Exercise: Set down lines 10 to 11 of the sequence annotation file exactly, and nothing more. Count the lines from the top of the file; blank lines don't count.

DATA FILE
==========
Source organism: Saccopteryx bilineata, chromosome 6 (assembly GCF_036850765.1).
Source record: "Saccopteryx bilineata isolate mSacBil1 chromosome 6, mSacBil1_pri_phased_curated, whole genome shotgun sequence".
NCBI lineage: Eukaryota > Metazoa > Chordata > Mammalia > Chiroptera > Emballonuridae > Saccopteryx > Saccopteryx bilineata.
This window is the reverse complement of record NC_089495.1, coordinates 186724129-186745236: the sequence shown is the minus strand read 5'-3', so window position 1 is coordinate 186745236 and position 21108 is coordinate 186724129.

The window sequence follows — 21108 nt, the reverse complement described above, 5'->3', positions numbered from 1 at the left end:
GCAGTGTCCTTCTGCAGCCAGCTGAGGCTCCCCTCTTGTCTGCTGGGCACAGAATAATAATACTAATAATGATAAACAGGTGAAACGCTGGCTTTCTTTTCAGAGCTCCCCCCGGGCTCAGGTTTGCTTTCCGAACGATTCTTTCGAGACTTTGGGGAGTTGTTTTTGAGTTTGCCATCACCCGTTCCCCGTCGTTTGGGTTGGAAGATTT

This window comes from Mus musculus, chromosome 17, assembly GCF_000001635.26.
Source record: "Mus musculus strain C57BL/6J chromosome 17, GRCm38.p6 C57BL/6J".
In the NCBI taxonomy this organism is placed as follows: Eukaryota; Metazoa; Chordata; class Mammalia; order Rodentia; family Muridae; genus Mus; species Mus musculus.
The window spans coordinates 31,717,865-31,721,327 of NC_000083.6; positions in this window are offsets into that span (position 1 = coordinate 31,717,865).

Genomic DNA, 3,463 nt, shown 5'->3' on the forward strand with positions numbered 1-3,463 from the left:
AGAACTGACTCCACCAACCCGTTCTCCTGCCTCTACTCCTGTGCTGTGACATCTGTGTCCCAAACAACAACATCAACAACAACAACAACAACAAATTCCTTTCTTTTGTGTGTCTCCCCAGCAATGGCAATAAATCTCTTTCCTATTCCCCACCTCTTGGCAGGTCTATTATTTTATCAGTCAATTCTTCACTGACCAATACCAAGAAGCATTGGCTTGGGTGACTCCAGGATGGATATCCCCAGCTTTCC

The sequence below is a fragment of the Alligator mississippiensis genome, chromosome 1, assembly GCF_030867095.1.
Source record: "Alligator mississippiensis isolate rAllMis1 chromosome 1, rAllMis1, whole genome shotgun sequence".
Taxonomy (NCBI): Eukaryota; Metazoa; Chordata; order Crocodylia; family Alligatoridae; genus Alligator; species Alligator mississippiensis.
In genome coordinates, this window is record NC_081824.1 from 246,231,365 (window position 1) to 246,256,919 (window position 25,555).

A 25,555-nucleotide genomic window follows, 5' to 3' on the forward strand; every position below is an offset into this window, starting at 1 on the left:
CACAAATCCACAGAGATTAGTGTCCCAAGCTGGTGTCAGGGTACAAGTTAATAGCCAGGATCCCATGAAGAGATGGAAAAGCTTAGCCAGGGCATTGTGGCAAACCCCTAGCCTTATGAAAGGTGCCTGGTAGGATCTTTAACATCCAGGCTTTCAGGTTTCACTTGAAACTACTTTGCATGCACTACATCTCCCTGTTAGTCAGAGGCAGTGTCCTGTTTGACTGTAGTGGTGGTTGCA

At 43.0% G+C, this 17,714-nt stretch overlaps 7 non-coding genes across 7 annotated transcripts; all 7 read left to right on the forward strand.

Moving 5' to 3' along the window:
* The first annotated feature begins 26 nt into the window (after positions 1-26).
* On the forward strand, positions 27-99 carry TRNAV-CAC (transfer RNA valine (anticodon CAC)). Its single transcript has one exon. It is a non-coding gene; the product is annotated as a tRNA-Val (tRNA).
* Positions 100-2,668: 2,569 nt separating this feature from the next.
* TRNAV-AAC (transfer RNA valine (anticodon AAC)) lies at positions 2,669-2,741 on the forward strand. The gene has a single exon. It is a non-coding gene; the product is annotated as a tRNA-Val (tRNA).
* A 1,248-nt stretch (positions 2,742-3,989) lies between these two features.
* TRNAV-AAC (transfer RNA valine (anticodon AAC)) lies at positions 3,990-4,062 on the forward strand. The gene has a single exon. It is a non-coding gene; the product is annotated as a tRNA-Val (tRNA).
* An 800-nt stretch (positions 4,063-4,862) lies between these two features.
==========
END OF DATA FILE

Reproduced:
The window spans coordinates 31,717,865-31,721,327 of NC_000083.6; positions in this window are offsets into that span (position 1 = coordinate 31,717,865).

Genomic DNA, 3,463 nt, shown 5'->3' on the forward strand with positions numbered 1-3,463 from the left: